Willing to consider that perhaps she is the marrying kind after all, Mildred meets her first opportunity when Julian Mallory’s engagement is broken off.  On the rebound, Julian makes oblique overtures towards Mildred, testing the waters, and Mildred considers that it might possibly now be her duty to marry Julian.  But the problem of dullness cannot be surmounted:  “Somehow morning had not brought any more enthusiasm than the night before.  Of course I liked and admired him, perhaps I even respected and esteemed him…But was that enough?”  Mildred has been excited by Rocky, and this excitement has made the dullness of other men all the more unbearable.  After Rocky reconciled with Helena, she knew she would miss his special allure, she “felt flat and disappointed, as if [Rocky] had failed to come up to my expectations.  And yet, what had I hoped for?  Dull, solid friendship without charm?  No, there was enough of that between women and women and even men and women.  Of course, if he had not been married…but this suggested a situation all too unreal to contemplate.”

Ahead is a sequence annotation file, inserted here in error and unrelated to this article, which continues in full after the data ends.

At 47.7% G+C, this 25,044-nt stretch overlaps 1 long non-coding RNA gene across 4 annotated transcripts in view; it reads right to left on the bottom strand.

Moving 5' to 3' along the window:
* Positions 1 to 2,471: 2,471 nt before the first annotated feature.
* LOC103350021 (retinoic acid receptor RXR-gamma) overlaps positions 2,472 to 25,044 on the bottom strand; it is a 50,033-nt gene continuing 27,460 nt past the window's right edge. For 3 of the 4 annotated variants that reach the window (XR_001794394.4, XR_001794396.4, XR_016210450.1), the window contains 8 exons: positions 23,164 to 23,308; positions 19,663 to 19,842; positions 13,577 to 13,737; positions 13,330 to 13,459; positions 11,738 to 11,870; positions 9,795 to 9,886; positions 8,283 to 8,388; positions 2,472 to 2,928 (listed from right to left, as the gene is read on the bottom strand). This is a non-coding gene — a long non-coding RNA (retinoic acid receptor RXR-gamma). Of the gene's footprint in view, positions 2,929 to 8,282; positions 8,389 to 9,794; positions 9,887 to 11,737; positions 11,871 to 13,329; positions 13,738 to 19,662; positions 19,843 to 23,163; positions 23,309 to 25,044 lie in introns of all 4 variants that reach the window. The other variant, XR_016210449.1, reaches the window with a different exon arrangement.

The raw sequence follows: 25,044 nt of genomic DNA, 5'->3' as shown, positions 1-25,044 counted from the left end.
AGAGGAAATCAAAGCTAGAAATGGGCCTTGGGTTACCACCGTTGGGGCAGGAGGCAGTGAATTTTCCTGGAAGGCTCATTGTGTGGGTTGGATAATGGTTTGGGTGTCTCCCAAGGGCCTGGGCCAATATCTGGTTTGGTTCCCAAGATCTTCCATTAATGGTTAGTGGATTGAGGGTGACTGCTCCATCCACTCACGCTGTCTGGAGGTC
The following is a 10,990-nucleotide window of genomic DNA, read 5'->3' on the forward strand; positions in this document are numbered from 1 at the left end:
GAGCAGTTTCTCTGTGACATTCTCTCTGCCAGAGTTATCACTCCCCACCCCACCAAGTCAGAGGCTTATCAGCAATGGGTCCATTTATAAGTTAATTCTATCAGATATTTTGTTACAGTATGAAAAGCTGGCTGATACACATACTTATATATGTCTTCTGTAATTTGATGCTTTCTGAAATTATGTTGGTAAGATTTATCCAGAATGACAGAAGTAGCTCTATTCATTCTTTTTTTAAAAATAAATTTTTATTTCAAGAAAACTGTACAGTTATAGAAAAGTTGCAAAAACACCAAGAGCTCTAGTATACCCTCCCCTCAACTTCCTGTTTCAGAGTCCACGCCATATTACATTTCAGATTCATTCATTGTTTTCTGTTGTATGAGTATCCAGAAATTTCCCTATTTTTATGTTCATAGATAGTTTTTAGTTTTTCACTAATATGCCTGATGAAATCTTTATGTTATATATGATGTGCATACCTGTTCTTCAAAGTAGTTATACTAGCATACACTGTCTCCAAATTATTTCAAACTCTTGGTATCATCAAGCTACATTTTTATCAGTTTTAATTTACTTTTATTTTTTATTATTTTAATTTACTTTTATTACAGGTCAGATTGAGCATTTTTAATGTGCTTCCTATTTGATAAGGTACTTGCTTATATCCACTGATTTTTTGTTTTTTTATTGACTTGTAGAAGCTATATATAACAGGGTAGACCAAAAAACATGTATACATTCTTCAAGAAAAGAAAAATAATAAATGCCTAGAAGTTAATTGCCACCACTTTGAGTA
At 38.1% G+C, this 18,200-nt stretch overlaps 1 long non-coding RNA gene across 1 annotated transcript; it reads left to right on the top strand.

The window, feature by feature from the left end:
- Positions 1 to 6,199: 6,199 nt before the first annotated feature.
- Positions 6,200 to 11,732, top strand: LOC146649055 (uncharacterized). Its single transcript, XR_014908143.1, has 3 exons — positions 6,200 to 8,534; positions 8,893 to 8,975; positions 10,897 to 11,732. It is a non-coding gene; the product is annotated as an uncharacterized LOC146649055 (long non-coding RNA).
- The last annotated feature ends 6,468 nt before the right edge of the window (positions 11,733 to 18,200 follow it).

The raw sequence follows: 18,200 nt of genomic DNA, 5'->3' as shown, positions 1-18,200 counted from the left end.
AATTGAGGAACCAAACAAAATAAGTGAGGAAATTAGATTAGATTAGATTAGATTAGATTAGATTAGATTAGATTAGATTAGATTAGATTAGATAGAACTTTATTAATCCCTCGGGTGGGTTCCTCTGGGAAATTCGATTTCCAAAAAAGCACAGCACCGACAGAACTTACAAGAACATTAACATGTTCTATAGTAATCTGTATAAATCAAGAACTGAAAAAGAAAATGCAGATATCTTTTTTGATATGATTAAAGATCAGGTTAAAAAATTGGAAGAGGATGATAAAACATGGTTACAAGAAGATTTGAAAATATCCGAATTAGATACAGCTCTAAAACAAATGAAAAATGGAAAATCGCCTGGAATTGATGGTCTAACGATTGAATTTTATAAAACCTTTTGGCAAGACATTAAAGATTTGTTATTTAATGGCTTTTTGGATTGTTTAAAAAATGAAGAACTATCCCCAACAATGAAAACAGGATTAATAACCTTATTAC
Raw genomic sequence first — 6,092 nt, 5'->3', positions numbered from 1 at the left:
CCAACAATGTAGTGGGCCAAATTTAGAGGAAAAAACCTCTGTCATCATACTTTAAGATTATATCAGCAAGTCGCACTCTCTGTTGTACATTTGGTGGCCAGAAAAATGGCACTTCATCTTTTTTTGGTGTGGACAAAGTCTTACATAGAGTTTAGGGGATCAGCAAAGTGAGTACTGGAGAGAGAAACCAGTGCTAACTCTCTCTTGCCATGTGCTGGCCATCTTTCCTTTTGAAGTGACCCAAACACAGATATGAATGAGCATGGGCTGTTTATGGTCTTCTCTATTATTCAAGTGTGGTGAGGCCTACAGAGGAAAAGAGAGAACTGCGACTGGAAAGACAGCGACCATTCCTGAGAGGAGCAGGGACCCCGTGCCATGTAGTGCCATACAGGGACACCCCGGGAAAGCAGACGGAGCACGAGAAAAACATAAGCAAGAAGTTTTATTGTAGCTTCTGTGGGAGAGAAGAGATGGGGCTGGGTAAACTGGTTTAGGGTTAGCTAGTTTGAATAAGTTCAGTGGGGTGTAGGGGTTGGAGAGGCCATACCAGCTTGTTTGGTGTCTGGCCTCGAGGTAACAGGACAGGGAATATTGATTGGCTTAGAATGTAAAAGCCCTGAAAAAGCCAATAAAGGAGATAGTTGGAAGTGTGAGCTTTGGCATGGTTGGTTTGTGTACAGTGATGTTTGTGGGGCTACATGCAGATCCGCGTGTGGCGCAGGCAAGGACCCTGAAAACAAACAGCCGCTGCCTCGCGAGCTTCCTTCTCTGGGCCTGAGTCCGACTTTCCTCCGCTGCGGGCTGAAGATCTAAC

As Mildred begins to settle her affection on Everard, she realizes that she is willing to accept the wifely duties that go with it.  She will prepare his meat after all.  She purchases a black dress and sweeps her hair back in preparation for their dinner date, “trying to make myself look like the kind of person who could not correct proofs or make an index.”  She is disguising herself; clearly, she still does not quite believe that an excellent woman is marriageable.  But later that evening she does agree to assist him by reading his proofs and preparing the index for his book.  She has sensed something in Everard that allows her to remain an excellent woman.

Though even now she is not without ambivalence.  She thinks to herself that, “before long I should be certain to find myself at his sink peeling potatoes and washing up…  Was any man worth this burden?  Probably not, but one shouldered it bravely and cheerfully and in the end it might turn out to be not so heavy after all.”  The burden might be lightened by the circumstances, and Mildred has found the circumstances that are agreeable to her – an intellectual engagement with her husband’s work.  She is therefore willing to accept the less edifying obligation of the household.  In the end, Mildred maintains her sense of duty as an excellent woman, but is now able to transfer that duty to those of a wife.  Excellent women can, indeed, marry.